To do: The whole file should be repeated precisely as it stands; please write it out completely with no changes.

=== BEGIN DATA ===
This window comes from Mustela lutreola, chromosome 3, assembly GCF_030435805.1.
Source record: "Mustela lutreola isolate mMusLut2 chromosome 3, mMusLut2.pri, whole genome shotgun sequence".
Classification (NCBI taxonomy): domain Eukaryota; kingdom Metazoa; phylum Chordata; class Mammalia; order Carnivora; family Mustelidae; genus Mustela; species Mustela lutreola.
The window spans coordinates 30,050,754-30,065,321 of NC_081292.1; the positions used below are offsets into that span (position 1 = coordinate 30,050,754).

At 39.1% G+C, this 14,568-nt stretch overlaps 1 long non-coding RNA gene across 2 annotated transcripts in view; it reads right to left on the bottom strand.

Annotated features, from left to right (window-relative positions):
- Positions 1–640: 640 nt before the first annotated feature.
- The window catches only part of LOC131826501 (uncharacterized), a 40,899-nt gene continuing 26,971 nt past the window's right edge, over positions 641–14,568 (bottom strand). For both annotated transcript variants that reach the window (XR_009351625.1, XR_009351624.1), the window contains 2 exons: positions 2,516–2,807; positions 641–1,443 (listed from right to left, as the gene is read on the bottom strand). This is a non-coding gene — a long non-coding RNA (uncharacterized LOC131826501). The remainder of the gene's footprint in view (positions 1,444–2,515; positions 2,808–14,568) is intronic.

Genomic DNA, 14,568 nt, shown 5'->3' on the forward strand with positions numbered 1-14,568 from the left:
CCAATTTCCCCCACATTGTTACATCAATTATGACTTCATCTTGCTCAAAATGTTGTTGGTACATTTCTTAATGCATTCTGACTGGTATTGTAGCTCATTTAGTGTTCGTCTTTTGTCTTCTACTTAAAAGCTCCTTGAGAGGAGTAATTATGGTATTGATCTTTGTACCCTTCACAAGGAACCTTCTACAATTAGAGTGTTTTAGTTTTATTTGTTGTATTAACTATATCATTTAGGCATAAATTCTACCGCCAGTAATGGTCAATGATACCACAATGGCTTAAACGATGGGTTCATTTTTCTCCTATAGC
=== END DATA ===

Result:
This window comes from Mustela lutreola, chromosome 3, assembly GCF_030435805.1.
Source record: "Mustela lutreola isolate mMusLut2 chromosome 3, mMusLut2.pri, whole genome shotgun sequence".
Classification (NCBI taxonomy): domain Eukaryota; kingdom Metazoa; phylum Chordata; class Mammalia; order Carnivora; family Mustelidae; genus Mustela; species Mustela lutreola.
The window spans coordinates 30,050,754-30,065,321 of NC_081292.1; the positions used below are offsets into that span (position 1 = coordinate 30,050,754).

At 39.1% G+C, this 14,568-nt stretch overlaps 1 long non-coding RNA gene across 2 annotated transcripts in view; it reads right to left on the bottom strand.

Annotated features, from left to right (window-relative positions):
- Positions 1–640: 640 nt before the first annotated feature.
- The window catches only part of LOC131826501 (uncharacterized), a 40,899-nt gene continuing 26,971 nt past the window's right edge, over positions 641–14,568 (bottom strand). For both annotated transcript variants that reach the window (XR_009351625.1, XR_009351624.1), the window contains 2 exons: positions 2,516–2,807; positions 641–1,443 (listed from right to left, as the gene is read on the bottom strand). This is a non-coding gene — a long non-coding RNA (uncharacterized LOC131826501). The remainder of the gene's footprint in view (positions 1,444–2,515; positions 2,808–14,568) is intronic.

Genomic DNA, 14,568 nt, shown 5'->3' on the forward strand with positions numbered 1-14,568 from the left:
CCAATTTCCCCCACATTGTTACATCAATTATGACTTCATCTTGCTCAAAATGTTGTTGGTACATTTCTTAATGCATTCTGACTGGTATTGTAGCTCATTTAGTGTTCGTCTTTTGTCTTCTACTTAAAAGCTCCTTGAGAGGAGTAATTATGGTATTGATCTTTGTACCCTTCACAAGGAACCTTCTACAATTAGAGTGTTTTAGTTTTATTTGTTGTATTAACTATATCATTTAGGCATAAATTCTACCGCCAGTAATGGTCAATGATACCACAATGGCTTAAACGATGGGTTCATTTTTCTCCTATAGC